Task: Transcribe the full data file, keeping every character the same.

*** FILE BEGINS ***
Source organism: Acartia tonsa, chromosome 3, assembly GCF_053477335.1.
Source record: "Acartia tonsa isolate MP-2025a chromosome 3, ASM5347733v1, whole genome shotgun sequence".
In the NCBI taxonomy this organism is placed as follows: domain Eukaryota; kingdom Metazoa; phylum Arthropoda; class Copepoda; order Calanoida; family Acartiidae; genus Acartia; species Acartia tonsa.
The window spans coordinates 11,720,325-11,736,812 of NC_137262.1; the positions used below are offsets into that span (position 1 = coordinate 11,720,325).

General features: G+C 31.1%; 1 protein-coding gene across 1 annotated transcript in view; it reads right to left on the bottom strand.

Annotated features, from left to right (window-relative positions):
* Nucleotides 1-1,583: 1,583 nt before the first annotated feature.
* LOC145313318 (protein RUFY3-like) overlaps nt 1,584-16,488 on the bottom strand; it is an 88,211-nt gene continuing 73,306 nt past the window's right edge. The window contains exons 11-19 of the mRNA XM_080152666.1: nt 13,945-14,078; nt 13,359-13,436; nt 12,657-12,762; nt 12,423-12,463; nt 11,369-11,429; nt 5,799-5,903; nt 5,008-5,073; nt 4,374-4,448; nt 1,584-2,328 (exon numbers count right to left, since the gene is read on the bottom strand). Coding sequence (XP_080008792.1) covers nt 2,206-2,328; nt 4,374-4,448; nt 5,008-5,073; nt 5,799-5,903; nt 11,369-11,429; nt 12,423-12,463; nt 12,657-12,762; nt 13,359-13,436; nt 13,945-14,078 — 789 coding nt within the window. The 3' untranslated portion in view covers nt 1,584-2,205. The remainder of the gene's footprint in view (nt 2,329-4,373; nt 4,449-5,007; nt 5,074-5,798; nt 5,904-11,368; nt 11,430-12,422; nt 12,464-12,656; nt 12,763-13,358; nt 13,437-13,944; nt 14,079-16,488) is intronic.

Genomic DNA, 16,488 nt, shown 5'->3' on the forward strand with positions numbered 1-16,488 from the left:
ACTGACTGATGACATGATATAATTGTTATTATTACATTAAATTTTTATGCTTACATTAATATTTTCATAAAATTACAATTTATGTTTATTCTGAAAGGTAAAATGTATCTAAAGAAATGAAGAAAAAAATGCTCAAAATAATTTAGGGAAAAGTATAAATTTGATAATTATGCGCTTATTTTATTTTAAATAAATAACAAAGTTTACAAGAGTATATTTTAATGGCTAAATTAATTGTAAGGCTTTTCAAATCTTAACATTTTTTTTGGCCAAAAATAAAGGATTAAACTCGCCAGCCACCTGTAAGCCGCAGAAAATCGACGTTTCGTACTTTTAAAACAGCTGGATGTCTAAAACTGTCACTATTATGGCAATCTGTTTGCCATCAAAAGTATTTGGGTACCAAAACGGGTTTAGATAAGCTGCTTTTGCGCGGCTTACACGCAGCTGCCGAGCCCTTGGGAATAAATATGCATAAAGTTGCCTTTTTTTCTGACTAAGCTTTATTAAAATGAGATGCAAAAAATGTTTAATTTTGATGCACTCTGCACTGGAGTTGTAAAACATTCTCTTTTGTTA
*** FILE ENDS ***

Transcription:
Source organism: Acartia tonsa, chromosome 3, assembly GCF_053477335.1.
Source record: "Acartia tonsa isolate MP-2025a chromosome 3, ASM5347733v1, whole genome shotgun sequence".
In the NCBI taxonomy this organism is placed as follows: domain Eukaryota; kingdom Metazoa; phylum Arthropoda; class Copepoda; order Calanoida; family Acartiidae; genus Acartia; species Acartia tonsa.
The window spans coordinates 11,720,325-11,736,812 of NC_137262.1; the positions used below are offsets into that span (position 1 = coordinate 11,720,325).

General features: G+C 31.1%; 1 protein-coding gene across 1 annotated transcript in view; it reads right to left on the bottom strand.

Annotated features, from left to right (window-relative positions):
* Nucleotides 1-1,583: 1,583 nt before the first annotated feature.
* LOC145313318 (protein RUFY3-like) overlaps nt 1,584-16,488 on the bottom strand; it is an 88,211-nt gene continuing 73,306 nt past the window's right edge. The window contains exons 11-19 of the mRNA XM_080152666.1: nt 13,945-14,078; nt 13,359-13,436; nt 12,657-12,762; nt 12,423-12,463; nt 11,369-11,429; nt 5,799-5,903; nt 5,008-5,073; nt 4,374-4,448; nt 1,584-2,328 (exon numbers count right to left, since the gene is read on the bottom strand). Coding sequence (XP_080008792.1) covers nt 2,206-2,328; nt 4,374-4,448; nt 5,008-5,073; nt 5,799-5,903; nt 11,369-11,429; nt 12,423-12,463; nt 12,657-12,762; nt 13,359-13,436; nt 13,945-14,078 — 789 coding nt within the window. The 3' untranslated portion in view covers nt 1,584-2,205. The remainder of the gene's footprint in view (nt 2,329-4,373; nt 4,449-5,007; nt 5,074-5,798; nt 5,904-11,368; nt 11,430-12,422; nt 12,464-12,656; nt 12,763-13,358; nt 13,437-13,944; nt 14,079-16,488) is intronic.

Genomic DNA, 16,488 nt, shown 5'->3' on the forward strand with positions numbered 1-16,488 from the left:
ACTGACTGATGACATGATATAATTGTTATTATTACATTAAATTTTTATGCTTACATTAATATTTTCATAAAATTACAATTTATGTTTATTCTGAAAGGTAAAATGTATCTAAAGAAATGAAGAAAAAAATGCTCAAAATAATTTAGGGAAAAGTATAAATTTGATAATTATGCGCTTATTTTATTTTAAATAAATAACAAAGTTTACAAGAGTATATTTTAATGGCTAAATTAATTGTAAGGCTTTTCAAATCTTAACATTTTTTTTGGCCAAAAATAAAGGATTAAACTCGCCAGCCACCTGTAAGCCGCAGAAAATCGACGTTTCGTACTTTTAAAACAGCTGGATGTCTAAAACTGTCACTATTATGGCAATCTGTTTGCCATCAAAAGTATTTGGGTACCAAAACGGGTTTAGATAAGCTGCTTTTGCGCGGCTTACACGCAGCTGCCGAGCCCTTGGGAATAAATATGCATAAAGTTGCCTTTTTTTCTGACTAAGCTTTATTAAAATGAGATGCAAAAAATGTTTAATTTTGATGCACTCTGCACTGGAGTTGTAAAACATTCTCTTTTGTTA